Applied Suicide Intervention Skills Training (ASIST)
Suicide in Australia
In any given year in Australia 1 in 20 adult Australians will have thoughts about completing suicide.
50 Australians die by suicide each week-young people and adults of all ages
In some states and territories, more people die by suicide each year than are killed in road accidents.
How can further deaths be prevented?
By having people in your organisation and the wider community ready, willing and able to provide suicide first aid. People who can help a person at risk stay safe and seek further help.
most people considering suicide signal their distress and their intent
training can help us see and respond appropriately to these invitations. It can give us the confidence to ask about suicide if we are concerned about someone's safety
ASIST is a two-day intensive, interactive and practice-dominated course designed to help caregivers recognize risk and learn how to intervene to prevent the immediate risk of suicide.
ASIST has five learning sections:
- sets the tone, norms, and expectations of the learning experience.
- sensitises participants to their own attitudes towards suicide;
- creates an understanding of the impact which attitudes have on the intervention process.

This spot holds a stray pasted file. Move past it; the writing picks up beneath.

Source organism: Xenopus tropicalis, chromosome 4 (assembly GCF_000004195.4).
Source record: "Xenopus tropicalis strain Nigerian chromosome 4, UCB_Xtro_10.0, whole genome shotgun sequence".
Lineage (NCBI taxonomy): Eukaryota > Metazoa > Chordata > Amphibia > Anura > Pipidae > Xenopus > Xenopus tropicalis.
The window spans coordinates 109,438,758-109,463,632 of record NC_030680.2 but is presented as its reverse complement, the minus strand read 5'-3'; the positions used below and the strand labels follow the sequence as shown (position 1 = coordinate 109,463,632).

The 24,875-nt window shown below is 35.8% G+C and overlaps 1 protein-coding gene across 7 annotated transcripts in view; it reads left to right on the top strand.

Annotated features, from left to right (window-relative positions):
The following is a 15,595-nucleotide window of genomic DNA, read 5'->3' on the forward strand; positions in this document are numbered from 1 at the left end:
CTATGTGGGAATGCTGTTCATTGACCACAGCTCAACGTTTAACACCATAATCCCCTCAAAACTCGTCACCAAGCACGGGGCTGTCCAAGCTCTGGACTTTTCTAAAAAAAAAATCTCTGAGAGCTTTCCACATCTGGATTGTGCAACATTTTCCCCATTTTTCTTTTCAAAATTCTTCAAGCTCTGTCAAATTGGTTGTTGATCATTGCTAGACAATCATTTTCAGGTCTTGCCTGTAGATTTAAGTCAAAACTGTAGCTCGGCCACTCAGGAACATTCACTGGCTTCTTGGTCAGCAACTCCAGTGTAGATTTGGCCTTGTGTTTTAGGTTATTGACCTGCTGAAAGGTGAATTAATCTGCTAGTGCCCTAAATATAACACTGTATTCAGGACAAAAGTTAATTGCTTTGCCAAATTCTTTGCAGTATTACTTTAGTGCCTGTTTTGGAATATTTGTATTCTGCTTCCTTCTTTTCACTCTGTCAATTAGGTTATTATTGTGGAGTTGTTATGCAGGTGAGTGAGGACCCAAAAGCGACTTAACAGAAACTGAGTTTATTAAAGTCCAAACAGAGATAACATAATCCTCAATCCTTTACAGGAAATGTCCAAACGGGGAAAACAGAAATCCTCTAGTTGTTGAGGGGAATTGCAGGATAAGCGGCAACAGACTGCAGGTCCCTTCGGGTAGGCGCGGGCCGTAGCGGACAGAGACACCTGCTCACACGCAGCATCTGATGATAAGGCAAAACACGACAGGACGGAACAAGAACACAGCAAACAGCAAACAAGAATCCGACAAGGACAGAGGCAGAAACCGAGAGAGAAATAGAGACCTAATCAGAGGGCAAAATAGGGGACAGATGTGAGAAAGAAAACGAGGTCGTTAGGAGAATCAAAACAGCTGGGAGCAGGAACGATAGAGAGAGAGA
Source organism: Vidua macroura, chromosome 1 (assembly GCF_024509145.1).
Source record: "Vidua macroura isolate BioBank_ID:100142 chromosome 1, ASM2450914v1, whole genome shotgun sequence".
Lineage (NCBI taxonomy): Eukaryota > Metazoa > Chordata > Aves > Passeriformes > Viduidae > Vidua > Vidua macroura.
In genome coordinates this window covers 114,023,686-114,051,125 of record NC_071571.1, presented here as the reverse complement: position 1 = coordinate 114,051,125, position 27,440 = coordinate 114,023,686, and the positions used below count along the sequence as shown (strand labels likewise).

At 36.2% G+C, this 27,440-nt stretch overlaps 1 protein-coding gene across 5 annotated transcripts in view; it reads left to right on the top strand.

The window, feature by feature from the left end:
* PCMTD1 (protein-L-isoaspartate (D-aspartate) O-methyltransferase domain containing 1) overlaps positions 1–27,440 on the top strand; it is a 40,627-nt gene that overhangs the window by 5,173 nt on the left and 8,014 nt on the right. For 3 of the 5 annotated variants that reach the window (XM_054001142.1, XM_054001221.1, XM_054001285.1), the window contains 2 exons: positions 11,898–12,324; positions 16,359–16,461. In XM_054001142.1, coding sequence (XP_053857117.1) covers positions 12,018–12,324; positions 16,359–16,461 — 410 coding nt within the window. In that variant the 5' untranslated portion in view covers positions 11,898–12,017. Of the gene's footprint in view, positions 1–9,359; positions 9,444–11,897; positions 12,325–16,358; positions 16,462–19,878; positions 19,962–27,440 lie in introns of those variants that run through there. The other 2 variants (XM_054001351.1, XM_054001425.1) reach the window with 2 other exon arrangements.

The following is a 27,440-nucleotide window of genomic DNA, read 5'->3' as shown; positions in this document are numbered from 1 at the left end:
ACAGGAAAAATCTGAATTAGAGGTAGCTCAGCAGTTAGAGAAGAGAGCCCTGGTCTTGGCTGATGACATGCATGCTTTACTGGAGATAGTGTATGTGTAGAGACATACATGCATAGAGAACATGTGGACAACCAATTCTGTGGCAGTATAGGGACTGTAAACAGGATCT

- overviews the intervention needs of a person at risk. It focuses on providing participants with the knowledge and skills to recognize risk and develop safeplans to reduce the risk of suicide.
- presents a model for effective suicide intervention. Participants develop their skills through observation and supervised simulation experiences in large and small groups.
- generates information about resources in the local community;
- promotes a commitment by participants to transform local resources into helping networks.
Who is it for?
The workshop is for all caregivers and any person in a position of trust and/or leadership . This includes professionals, paraprofessionals and lay people. It is suitable for mental health professionals, nurses, physicians, teachers, counsellors, youth workers, police and correctional staff, school support staff, clergy, and community volunteers.
As a result of participating in an ASIST workshop , you will learn how to:
- recognise opportunities for helping;
- reach out and offer support;
- apply a model for suicide intervention;
- keep a person who is thinking of suicide safe and link them to community resources.